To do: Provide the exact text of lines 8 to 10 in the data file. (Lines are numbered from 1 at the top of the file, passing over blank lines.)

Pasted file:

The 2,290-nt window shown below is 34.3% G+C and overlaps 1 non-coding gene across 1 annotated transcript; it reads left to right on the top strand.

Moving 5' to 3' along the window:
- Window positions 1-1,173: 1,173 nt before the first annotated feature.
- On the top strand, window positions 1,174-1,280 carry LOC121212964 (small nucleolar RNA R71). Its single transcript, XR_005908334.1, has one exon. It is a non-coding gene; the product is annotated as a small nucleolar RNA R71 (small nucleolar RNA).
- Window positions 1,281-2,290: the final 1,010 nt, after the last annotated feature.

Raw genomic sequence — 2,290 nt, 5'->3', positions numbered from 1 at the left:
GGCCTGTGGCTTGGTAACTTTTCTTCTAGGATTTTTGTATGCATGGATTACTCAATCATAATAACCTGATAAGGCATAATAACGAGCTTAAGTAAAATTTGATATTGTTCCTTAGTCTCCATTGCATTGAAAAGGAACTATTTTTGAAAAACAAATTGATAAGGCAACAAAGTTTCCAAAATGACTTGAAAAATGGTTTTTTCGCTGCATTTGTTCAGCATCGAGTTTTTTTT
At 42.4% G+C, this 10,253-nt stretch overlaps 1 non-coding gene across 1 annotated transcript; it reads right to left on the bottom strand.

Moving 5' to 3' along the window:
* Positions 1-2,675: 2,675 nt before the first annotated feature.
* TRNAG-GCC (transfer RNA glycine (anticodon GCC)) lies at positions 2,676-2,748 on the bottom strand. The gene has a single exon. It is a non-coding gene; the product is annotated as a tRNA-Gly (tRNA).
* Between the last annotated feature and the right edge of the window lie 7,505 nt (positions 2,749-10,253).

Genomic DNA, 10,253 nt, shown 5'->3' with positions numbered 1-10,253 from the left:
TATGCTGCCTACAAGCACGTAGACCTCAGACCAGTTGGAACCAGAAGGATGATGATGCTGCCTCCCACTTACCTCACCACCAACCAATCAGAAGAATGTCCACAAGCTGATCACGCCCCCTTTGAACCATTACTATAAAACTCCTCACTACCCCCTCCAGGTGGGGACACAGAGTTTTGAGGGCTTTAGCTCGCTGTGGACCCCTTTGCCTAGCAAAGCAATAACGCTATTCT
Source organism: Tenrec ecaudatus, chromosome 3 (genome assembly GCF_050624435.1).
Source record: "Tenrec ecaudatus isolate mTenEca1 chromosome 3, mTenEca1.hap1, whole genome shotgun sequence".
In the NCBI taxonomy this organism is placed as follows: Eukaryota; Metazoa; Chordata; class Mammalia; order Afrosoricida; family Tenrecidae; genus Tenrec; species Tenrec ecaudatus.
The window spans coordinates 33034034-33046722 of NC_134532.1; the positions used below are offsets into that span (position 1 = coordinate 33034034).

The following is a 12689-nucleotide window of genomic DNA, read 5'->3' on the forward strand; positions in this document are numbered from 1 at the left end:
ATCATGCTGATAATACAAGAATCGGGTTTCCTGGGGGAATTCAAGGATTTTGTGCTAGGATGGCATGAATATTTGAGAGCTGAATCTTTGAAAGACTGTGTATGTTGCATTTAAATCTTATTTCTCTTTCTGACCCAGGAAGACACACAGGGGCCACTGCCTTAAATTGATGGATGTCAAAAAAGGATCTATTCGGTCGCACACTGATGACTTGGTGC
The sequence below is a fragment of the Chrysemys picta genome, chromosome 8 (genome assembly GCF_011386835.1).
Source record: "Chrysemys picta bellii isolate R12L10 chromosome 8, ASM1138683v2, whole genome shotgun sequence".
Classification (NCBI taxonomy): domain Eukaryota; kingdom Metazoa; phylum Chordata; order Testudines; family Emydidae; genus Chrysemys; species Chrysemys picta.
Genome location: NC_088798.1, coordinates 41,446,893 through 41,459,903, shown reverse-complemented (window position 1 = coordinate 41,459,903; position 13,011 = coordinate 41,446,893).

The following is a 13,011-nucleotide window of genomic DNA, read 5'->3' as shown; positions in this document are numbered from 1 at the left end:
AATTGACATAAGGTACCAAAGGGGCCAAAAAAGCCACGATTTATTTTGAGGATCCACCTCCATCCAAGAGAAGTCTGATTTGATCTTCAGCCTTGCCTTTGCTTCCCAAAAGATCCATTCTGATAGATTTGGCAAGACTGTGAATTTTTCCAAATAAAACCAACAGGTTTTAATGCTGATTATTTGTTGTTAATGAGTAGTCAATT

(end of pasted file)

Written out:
At 42.4% G+C, this 10,253-nt stretch overlaps 1 non-coding gene across 1 annotated transcript; it reads right to left on the bottom strand.

Moving 5' to 3' along the window:
* Positions 1-2,675: 2,675 nt before the first annotated feature.